Cert: 12A Runtime: 166 mins Director: Peter Jackson Cast: Martin Freeman, Ian McKellan, Richard Armitage, Orlando Bloom, Evangeline Lilly, Luke Evans and Benedict Cumberbatch
Dragonfire and ruin, that is what you’ll bring upon us! He cannot not see beyond his own desire!
Here we are twelve months later, the Desolation of Smaug has hit the big screen. The Unexpected Journey was a great success for Peter Jackson, and without a shadow of a doubt the rest of the trilogy will roll in the dollar. There hasn’t been much of a campaign this year for the second installment, I kind of guess Jackson knew he had the world wrapped around his finger. But any how, after successfully crossing over (and under) the Misty Mountains, Thorin (Richard Armitage) and Company must seek aid from a powerful stranger before taking on the dangers of Mirkwood Forest–without their Wizard (Ian McKellan). If they reach the human settlement of Lake-town it will be time for the hobbit Bilbo Baggins (Martin Freeman) to fulfill his contract with the dwarves. The party must complete the journey to Lonely Mountain and burglar Baggins must seek out the Secret Door that will give them access to the hoard of the dragon Smaug (Benedict Cumberbatch). And, where has Gandalf got off to? And what is his secret business to the south?
I was quite surprised at how much of an action-movie this actually was; it barely tries to settle down to breathe. Despite being impressive, I noticed via the editing that many scenes with Beorn and in Mirkwood forest were left on the cutting floor for Jackson’s inevitable extended editions. The adventure develops a new sense of urgency as we are now exposed to lands & characters previously unseen in Middle Earth and the escapade gets darker harking back memories of the greatness of LOTR. I have little doubt that once all 3 movies are released and seen as one, these will be worthy, but slightly lesser, companions to the LOTR trilogy.Once again, Jackson nails the epic adventure feel and the material is immediately transportive and captivating. We are introduced to some compelling supporting characters with varying screen-time.Smaug, an iconic beast of Middle-Earth, is as magnificent as the book describes him to be. Cumberbatch’s heavy vocals and movements yes this is the first ever motion- captured dragon make the villain more intimidating than merely size. Bard played by Luke Evans was a refreshing character, he truly defines the town of Lake Town and I look forward to seeing him in part three. The full-time cast of McKellen,Freeman, Armitage and co, were top rank as always. I was glad to see the rest of the dwarves having more screen time, it seemed to like more of a team effort this time rather than just a select few.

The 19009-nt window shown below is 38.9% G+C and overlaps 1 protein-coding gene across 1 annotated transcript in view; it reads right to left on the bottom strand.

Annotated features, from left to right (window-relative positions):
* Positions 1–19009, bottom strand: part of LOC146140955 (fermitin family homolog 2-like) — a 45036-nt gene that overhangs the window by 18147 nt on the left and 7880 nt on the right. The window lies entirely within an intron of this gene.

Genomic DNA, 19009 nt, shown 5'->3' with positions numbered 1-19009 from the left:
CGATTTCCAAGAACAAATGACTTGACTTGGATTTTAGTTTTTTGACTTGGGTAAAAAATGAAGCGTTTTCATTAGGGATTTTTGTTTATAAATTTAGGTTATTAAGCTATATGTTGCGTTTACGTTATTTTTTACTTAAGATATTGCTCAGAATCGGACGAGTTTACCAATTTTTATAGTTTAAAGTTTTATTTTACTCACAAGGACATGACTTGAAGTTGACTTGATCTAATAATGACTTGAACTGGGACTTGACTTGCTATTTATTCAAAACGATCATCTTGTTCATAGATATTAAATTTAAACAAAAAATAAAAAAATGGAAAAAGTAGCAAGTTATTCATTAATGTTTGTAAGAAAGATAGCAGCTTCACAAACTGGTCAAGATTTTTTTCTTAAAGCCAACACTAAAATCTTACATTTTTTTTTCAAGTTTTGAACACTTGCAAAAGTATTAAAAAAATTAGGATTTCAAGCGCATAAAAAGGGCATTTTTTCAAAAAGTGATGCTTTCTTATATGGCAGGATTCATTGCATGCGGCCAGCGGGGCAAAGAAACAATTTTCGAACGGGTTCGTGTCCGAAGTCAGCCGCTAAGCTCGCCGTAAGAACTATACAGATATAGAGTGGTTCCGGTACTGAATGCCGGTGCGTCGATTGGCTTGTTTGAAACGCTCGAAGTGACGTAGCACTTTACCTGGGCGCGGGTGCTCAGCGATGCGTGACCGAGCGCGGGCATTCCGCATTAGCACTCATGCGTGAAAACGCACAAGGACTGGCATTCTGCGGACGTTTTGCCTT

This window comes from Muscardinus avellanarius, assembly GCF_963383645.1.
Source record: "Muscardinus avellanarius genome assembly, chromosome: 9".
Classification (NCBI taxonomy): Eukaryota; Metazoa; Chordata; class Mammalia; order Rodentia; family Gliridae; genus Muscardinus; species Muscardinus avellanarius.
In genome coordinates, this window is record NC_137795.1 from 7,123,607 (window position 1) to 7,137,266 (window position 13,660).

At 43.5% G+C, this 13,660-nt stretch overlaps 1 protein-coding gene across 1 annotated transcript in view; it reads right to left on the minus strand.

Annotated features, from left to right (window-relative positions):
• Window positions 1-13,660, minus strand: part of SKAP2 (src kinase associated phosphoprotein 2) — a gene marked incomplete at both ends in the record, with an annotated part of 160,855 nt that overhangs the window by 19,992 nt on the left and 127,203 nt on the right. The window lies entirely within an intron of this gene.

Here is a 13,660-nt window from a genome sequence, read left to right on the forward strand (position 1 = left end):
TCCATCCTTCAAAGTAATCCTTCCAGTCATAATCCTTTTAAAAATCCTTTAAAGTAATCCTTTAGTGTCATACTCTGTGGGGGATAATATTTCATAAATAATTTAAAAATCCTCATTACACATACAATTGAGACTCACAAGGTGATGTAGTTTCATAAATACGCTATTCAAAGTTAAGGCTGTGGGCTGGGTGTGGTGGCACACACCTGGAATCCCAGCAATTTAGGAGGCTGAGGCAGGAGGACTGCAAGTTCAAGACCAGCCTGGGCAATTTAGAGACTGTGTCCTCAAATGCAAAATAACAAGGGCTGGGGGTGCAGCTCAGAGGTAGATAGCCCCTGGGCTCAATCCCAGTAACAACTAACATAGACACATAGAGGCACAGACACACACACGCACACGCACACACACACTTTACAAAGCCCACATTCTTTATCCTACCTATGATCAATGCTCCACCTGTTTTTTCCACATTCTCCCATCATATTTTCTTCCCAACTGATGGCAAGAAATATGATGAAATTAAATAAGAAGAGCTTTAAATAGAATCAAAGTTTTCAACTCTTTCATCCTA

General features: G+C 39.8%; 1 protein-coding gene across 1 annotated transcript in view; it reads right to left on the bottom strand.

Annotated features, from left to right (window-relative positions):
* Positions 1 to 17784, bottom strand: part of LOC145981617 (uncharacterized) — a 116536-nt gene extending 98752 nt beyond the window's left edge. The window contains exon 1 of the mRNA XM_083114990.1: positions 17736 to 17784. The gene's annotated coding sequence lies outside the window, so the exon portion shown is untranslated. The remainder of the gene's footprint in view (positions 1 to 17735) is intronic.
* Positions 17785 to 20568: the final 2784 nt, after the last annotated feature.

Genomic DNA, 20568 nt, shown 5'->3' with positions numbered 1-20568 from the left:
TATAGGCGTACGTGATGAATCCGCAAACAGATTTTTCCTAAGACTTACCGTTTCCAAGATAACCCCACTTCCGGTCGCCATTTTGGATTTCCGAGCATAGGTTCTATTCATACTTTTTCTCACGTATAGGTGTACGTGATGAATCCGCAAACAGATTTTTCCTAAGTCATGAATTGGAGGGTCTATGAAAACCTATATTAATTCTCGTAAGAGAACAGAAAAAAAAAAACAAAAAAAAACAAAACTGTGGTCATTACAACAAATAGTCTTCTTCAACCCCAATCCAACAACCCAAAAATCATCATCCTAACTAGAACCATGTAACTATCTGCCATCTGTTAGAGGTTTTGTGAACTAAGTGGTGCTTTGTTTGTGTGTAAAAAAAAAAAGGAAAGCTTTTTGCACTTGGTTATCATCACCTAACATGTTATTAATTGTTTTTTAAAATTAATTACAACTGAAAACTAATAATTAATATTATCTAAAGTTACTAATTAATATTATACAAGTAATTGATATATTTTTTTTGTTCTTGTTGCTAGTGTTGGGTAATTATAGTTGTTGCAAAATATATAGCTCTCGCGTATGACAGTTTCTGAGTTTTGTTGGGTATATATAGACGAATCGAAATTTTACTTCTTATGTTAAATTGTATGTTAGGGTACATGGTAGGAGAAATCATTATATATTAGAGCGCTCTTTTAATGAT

Peter Jackson also nails his interactions with Bilbo as he did with Gollum in the last movie. The attention to detail on to the dragon is sublime and watching it talk and move is a truly mesmerizing & unforgettable experience. Avid fans were hoping Smaug would be the greatest dragon in cinematic history and that is the case as the character delivers in terms of both menace & personality. Smaug on screen encapsulates greed & bloated ego just as Tolkien inscribed.Even the characters not in the book, Legolas & Tauriel, added substance to the subplot. It’s not a far stretch to imagine that Legolas would be present at the time the Dwarf-company passed through his father’s realm. Also, I found Tauriel very likable indeed; her character brought both warmth & fierceness whereas the source had completely overlooked the gender.It was nice to have some eye candy for the men in this film.Other than character moments, the choreography of some of the action sequences was impressive. The spider attack and the barrel escape were tremendous; but the Bilbo’s banter with Smaug & his resulting rage leads to an unexpected battle & fantastic cliffhanger that sets us up for another 12 painfully long months of waiting.Overall, while Desolation of Smaug deviates significantly from the book’s lighter tone, it marvelously captures the grandiosity of the LOTR films & is technically masterful just a bit to long as always.